Economic integration as envisioned by the powerful but little-known SPP is slowly changing the lives of Canadians, says Andrew Nikiforuk, author of the report “On the Table: Water Energy and North American Integration“.

The SPP is comprised of business leaders and government officials who work behind the scenes and are already responsible for changes to border security, easing of pesticide rules, harmonisation of pipeline regulations and plans to prepare for a potential avian flu outbreak, Nikiforuk writes.

“The SPP is run by corporate leaders; governments are irrelevant,” said Ralph Pentland, a water expert and acting chairman of the Canadian Water Issues Council.

UPDATE: The Canadian Water Issues Council has written a model law to protect Canadian waters. For more see: Protecting Canada’s Water from the US Continue reading

The Real Cost of US Strawberries

The Chemical That Must Not Be Named
By Stephen Leahy

MONTREAL, Canada, Sep 20 (IPS) – Delegates from 191 nations are on the verge of an agreement under the Montreal Protocol for faster elimination of ozone-depleting chemicals, but the United States insists it must continue to use the banned pesticide methyl bromide.

Even as another enormous ozone hole forms over the Antarctic this week, the rest of the world appears to be giving in to U.S. demands despite the fact that the use of methyl bromide in developed countries was supposed to have been completely phased out by Jan. 1, 2005 under the Montreal Protocol on Substances that Deplete the Ozone Layer.

“It’s a black mark on this meeting. It is the chemical that must not be named,” said David Doniger, climate policy director at the Natural Resources Defence Council, a U.S. environmental group.

“There is a powerful lobby group of strawberry and vegetable growers in Washington,” Doniger told IPS.

Methyl bromide is a highly toxic fumigant pesticide which is injected into soil to sterilise it before planting crops. It is also used as a post-harvest decontaminant of products and storage areas. Although it is highly effective in eradicating pests such as nematodes, weeds, insects and rodents, it depletes the ozone layer and poses a danger to human health.

While alternatives exist for more than 93 percent of the applications of methyl bromide, some countries such as the U.S., Japan and Israel claimed that because of regulatory restrictions, availability, cost and local conditions, they had little choice but to continue its use as a pest control. And so despite the ban, the Montreal Protocol allows “critical use exemptions” for countries to continue to use banned substances for a short period of time until they can find a substitute.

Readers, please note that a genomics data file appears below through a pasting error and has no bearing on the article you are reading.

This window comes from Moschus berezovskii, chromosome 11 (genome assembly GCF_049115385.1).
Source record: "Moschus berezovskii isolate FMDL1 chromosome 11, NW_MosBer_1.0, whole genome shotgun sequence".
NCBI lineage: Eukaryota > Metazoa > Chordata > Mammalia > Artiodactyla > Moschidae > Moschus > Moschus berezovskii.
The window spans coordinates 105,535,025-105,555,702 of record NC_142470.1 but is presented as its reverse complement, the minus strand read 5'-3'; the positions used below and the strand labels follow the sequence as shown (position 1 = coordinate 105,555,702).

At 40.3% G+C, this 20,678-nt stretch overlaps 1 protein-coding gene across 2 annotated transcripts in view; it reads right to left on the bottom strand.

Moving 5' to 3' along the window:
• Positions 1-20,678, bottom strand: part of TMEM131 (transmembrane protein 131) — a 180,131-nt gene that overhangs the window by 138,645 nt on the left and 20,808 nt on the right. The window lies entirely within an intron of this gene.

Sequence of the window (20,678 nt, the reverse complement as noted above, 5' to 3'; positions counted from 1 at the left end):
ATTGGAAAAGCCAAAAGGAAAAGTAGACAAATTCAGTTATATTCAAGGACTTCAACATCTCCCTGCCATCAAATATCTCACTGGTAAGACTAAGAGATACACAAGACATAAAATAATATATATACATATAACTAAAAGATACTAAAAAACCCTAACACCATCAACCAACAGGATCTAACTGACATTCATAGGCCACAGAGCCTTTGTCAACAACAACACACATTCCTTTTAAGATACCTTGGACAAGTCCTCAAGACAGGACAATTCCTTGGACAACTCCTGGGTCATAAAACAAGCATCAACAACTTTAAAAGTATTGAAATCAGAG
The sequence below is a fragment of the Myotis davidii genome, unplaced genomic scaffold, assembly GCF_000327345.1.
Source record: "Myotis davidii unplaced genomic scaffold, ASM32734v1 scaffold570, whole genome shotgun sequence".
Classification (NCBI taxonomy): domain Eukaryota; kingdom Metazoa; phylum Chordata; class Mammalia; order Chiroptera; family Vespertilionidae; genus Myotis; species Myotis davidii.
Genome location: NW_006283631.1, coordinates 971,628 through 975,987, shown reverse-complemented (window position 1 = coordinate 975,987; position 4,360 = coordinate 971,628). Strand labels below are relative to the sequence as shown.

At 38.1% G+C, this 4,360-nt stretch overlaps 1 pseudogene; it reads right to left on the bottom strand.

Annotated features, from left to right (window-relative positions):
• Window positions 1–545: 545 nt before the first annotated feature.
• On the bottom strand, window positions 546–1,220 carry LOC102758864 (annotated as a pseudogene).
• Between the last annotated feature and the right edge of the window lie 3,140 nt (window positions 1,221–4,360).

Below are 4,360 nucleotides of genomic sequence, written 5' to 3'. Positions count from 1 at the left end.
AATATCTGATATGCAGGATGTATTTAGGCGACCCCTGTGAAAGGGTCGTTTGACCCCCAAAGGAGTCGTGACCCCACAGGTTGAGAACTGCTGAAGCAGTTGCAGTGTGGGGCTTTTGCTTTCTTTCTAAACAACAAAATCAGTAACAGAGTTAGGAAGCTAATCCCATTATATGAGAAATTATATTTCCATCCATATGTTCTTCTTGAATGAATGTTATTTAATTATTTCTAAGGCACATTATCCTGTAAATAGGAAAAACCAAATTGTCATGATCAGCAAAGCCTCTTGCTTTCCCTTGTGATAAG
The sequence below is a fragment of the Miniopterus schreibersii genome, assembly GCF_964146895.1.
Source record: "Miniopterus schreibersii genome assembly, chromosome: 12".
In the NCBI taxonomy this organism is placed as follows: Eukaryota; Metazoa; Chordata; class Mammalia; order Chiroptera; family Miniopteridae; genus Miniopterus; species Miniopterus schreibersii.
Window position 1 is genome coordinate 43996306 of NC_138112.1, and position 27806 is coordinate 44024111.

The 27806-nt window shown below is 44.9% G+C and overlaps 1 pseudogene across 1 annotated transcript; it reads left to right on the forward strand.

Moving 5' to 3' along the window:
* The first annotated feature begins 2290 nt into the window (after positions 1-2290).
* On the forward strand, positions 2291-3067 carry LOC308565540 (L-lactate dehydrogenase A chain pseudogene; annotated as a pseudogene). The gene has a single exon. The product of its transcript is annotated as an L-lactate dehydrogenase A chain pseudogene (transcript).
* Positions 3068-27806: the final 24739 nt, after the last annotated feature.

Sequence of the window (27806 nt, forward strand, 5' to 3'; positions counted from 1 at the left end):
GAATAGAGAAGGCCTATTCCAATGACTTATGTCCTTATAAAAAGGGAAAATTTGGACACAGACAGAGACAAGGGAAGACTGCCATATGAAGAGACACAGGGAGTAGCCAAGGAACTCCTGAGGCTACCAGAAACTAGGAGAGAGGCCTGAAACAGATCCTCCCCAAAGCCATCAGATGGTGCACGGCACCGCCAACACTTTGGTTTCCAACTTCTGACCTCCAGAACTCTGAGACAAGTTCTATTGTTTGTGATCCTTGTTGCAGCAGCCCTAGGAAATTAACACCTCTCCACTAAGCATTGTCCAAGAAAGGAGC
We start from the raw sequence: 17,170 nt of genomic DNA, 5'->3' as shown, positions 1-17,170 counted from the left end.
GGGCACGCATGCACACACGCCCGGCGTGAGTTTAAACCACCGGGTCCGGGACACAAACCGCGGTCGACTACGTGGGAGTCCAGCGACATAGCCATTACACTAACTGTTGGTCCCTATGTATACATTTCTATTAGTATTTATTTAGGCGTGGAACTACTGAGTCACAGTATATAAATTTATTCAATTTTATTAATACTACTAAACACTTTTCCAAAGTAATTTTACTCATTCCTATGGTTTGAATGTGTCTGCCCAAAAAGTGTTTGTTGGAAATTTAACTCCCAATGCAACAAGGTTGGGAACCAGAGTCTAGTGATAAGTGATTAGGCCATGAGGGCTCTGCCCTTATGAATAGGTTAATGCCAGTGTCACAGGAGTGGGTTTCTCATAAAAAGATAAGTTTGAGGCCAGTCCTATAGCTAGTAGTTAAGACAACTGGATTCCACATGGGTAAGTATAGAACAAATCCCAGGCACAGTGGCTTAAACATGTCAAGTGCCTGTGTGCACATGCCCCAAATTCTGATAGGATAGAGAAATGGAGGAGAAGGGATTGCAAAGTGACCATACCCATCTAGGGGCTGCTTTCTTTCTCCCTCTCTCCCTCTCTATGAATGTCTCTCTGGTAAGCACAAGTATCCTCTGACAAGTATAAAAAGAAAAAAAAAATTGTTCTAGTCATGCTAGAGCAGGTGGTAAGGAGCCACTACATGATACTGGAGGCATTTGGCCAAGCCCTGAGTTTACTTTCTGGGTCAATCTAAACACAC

In 2006, the United States received an exemption to use 8,000 tonnes of methyl bromide, compared to 5,000 tonnes for the rest of the developed world combined. Continue reading

Ozone Hole is Back and Bigger Than Ever

ozone-hole-sept-16-2007-sml.jpgThe World Meteorological Organization is reporting this week that the hole is back and bigger than ever. And it could grow larger in as spring returns to the region. In the past two years ozone holes larger than Europe have opened over the Antarctic and Southern Ocean.

The hole and the entire ozone layer and life on Earth would be in far worse shape if not for the The Montreal Protocol.

See also my stories on ozone and Montreal Protocol:

Ozone Treaty Best Bet to Slow Climate Change

From 2006:

Skin Cancer and the Record-breaking Antarctic Ozone Hole
60 Years to Restore the Ozone Layer Over Antarctica

Canada’s First Official F5 Tornado

Environment Canada meteorologists confirmed Sept 18 that the Elie, Manitoba tornado of June 22, 2007 reached F5 intensity, the highest rating on the Fujita tornado damage scale. Wind speeds are estimated to have reached between 420 to 510 km/hour when the tornado was at its most intense. 

Eleven tornadoes have occurred in Manitoba so far this summer. In 2006, Manitoba experienced 15 tornadoes, compared to a long term (1984-2006) average of nine tornadoes.

Is climate change responsible?